Posted Thursday 22 September 2011
The idea of designing a shower cubicle mounted on the back of a bicycle might seem eccentric to many in the west. But Kingston University MA design student Chen Ying Gao hopes it might be able to offer some much-needed comfort for some of China's impoverished migrant workers.
During the past 30 years, an estimated 145 million rural people have moved into China's main cities to work in factories or on building sites. Many live in cramped workplace dormitories or shacks without any washing facilities.
"In this environment basic personal hygiene is almost impossible," Chen Ying explained. "Even building a simple shower room is impossible - because space is at such a premium."
The 27 year old got to see these conditions, close-up when she studied architecture in her home city of Beijing. After landing a place to study MA Design: Product and Space at Kingston, she decided her major project would be based on the migrant workers and went to speak to some of them.
"It wasn't easy," she said, "because most of them came from a long way away, from the far north of China or the south. Some were surprised I wanted to talk to them and some of them really didn't want to tell me their stories."
Chen Ying came up with the idea of a portable shower cubicle which could be simply assembled from wood and then mounted on the back of one of the rickshaws which are a common sight in Chinese cities. The rickshaw rider would not carry water, that would be supplied by employers - and even by the migrants themselves.
"I noticed that most of the workers carried flasks of hot water which they use to make tea. They are easy to buy and fairly inexpensive," Chen Ying explained. "I've designed the shower unit so that cold water from a pipe and hot water from the flask are fed through a mixing valve. The water temperature can be controlled by increasing or decreasing the flow from the cold water pipe. It means you can have a nice warm shower without using electricity or gas."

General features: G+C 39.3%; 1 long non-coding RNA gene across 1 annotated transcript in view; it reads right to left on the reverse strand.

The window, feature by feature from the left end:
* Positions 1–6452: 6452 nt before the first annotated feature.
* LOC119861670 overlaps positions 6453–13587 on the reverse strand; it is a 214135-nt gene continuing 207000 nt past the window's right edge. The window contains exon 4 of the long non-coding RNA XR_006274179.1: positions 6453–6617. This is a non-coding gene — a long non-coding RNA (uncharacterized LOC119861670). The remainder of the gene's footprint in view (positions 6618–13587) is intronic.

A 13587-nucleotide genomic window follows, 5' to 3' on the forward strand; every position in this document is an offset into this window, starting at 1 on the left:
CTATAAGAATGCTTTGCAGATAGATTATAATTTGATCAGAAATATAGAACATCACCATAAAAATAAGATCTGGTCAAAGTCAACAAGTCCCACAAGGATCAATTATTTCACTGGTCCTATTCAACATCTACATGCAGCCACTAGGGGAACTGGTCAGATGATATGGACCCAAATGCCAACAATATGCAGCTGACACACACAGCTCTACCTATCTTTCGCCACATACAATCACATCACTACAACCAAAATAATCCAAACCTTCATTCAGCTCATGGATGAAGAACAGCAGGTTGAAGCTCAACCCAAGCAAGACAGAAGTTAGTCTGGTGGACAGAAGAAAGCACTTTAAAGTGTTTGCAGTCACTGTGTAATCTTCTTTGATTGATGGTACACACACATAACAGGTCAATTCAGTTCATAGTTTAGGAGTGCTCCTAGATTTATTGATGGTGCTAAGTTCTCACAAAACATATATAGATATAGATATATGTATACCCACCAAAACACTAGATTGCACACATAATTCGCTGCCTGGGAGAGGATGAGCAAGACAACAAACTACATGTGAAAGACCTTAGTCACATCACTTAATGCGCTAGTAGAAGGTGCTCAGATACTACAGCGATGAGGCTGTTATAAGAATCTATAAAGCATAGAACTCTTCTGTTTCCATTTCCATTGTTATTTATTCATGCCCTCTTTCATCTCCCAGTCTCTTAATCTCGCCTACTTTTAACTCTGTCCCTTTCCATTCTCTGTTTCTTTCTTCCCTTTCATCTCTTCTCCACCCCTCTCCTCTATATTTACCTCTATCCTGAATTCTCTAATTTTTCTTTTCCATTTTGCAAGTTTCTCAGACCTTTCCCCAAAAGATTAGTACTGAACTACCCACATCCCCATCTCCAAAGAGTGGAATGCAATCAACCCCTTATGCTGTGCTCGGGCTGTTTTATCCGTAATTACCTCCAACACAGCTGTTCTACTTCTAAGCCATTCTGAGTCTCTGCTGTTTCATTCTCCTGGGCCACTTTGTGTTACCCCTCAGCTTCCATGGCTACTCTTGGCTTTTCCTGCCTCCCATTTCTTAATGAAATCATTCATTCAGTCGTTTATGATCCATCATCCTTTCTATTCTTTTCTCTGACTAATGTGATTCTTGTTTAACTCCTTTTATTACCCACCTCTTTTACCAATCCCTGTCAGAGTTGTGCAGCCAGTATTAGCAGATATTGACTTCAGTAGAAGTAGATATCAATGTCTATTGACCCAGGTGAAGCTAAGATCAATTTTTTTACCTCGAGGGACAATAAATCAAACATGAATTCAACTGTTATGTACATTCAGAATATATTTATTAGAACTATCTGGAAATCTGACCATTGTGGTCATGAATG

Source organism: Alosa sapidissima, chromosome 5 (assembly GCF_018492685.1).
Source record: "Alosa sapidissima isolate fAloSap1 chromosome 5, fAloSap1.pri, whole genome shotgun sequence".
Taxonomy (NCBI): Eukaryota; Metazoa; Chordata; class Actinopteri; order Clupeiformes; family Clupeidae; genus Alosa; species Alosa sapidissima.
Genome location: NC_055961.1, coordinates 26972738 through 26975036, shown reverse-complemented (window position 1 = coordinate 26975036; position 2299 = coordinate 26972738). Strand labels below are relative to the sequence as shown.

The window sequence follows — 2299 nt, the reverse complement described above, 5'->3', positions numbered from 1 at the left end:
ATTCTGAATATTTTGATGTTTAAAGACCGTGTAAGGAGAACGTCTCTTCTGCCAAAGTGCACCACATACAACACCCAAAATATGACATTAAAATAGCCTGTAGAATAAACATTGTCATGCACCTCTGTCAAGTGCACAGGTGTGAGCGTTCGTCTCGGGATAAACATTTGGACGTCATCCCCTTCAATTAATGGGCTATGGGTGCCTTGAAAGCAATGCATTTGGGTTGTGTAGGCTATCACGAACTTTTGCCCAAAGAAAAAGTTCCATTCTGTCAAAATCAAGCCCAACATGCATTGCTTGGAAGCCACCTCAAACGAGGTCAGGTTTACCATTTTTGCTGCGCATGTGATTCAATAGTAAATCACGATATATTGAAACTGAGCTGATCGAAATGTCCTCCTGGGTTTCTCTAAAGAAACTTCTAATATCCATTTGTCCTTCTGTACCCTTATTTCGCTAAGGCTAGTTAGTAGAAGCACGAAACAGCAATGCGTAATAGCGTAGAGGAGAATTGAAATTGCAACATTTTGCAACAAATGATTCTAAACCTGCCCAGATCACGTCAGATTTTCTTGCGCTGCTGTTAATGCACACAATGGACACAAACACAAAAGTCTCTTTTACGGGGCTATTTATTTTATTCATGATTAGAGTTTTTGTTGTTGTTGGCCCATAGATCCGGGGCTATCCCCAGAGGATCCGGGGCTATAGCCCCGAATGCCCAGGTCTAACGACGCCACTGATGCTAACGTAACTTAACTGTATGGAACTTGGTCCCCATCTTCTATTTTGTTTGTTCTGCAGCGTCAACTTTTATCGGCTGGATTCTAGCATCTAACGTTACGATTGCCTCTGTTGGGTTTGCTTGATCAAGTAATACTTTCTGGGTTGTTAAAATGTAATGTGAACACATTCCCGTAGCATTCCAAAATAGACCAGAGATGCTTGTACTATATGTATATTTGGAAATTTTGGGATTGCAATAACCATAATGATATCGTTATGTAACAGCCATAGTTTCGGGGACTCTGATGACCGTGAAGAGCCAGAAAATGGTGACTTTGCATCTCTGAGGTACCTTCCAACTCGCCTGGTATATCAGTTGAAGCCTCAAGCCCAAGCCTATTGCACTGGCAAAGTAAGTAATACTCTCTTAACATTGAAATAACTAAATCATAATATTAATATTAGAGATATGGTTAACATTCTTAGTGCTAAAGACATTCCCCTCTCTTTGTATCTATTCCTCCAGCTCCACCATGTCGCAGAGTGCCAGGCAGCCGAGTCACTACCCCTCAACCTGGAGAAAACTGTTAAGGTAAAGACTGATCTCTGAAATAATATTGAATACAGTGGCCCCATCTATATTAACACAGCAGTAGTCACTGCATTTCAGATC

Assembling the design was a challenging task. Unlike in Beijing, it wasn't easy to get hold of a rickshaw in London, so Chen Ying had to saw a bicycle in half and reassemble it, adding a large base to support the shower and an extra wheel.
"I had to experiment a bit to get the weight balance right. It meant I got through four bicycles in total," Chen Ying said. She is a keen cyclist herself but says she's not planning to ride the rick-shower through London. "In order to move it easily in and out of our studios, I've designed the prototype so that it comes apart in the middle. It's probably not yet ready for the streets."
Course director of MA Design: Product and Space, Colin Holden, said Chen Ying had taken on a very big issue. "Sensibly, instead of trying to solve it, she has focused on a single detail to make the lives of migrant workers marginally less severe - the provision of basic bathing space," he said. "This mobile service also provides an alternative employment possibility. I hope she takes it to the next level back home in Beijing - it's a project with life beyond the duration of the MA."
After completing her MA, Chen Ying plans to return to China - and says she is already working on new designs to benefit people in her homeland. Her design, and work by other students on the course, will form part of Kingston University's display at Tent 2011 at the Truman Brewery in London's Brick Lane from September 22-25 during the London Design festival.